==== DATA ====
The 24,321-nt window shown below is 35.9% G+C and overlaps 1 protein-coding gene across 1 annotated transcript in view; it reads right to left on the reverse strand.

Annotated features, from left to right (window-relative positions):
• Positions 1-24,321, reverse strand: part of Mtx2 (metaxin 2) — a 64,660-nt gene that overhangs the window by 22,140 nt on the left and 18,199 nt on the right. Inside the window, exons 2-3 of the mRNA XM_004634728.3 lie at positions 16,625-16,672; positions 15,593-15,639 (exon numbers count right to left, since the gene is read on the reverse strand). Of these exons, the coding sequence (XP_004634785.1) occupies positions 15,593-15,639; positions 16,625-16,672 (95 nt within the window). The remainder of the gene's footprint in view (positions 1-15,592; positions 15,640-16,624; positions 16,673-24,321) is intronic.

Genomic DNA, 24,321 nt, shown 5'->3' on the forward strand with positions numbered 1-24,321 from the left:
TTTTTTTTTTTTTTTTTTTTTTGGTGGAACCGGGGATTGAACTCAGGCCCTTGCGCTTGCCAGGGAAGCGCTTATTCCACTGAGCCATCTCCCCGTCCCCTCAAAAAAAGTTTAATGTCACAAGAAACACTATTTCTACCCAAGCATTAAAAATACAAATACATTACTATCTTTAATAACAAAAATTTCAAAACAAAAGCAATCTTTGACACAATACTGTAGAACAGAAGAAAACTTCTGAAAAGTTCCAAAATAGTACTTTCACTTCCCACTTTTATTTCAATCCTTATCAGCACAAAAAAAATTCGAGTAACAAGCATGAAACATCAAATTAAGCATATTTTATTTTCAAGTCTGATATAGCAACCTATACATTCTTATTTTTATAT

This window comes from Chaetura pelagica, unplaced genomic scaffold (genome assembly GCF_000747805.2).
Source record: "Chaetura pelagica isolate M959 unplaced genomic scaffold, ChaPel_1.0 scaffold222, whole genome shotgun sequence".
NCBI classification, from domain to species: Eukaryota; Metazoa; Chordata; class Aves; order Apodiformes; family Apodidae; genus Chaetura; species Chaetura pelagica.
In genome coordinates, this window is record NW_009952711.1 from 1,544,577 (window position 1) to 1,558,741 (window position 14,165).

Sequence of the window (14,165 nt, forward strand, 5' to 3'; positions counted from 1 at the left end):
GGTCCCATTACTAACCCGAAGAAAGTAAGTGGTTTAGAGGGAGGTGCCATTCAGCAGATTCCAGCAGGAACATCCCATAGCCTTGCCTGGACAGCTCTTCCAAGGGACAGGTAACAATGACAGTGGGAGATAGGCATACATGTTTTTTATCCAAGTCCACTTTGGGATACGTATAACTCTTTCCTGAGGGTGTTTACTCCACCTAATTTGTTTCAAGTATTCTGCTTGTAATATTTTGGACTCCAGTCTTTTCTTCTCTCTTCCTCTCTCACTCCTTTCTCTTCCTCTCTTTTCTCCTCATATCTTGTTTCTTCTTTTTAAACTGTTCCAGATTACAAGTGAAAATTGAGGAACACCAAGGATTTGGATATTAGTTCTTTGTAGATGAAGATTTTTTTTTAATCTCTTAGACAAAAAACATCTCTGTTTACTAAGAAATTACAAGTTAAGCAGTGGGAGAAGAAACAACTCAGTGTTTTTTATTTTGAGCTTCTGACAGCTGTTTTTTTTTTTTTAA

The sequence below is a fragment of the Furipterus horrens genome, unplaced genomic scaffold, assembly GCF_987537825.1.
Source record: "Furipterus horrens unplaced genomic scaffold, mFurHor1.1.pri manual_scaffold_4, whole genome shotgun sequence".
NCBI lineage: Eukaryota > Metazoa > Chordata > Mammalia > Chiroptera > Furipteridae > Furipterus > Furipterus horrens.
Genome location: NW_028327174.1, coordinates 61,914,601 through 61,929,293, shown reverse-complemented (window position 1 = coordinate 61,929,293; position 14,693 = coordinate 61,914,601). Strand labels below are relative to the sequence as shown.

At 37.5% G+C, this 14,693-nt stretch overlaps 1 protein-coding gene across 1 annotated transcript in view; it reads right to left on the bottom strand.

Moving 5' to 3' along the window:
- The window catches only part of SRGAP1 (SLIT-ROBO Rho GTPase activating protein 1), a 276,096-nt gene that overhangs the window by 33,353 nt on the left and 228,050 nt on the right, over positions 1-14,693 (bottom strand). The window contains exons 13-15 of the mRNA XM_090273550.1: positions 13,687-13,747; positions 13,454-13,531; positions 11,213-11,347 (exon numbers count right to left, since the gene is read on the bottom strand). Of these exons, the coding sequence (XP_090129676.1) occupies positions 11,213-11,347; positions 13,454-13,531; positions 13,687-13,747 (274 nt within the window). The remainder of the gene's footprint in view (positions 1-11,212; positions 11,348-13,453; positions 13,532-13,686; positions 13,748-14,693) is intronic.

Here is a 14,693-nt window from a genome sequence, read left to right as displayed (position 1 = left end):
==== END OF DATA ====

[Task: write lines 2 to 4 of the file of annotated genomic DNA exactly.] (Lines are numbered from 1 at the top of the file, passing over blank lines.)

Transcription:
Annotated features, from left to right (window-relative positions):
• Positions 1-24,321, reverse strand: part of Mtx2 (metaxin 2) — a 64,660-nt gene that overhangs the window by 22,140 nt on the left and 18,199 nt on the right. Inside the window, exons 2-3 of the mRNA XM_004634728.3 lie at positions 16,625-16,672; positions 15,593-15,639 (exon numbers count right to left, since the gene is read on the reverse strand). Of these exons, the coding sequence (XP_004634785.1) occupies positions 15,593-15,639; positions 16,625-16,672 (95 nt within the window). The remainder of the gene's footprint in view (positions 1-15,592; positions 15,640-16,624; positions 16,673-24,321) is intronic.

Genomic DNA, 24,321 nt, shown 5'->3' on the forward strand with positions numbered 1-24,321 from the left: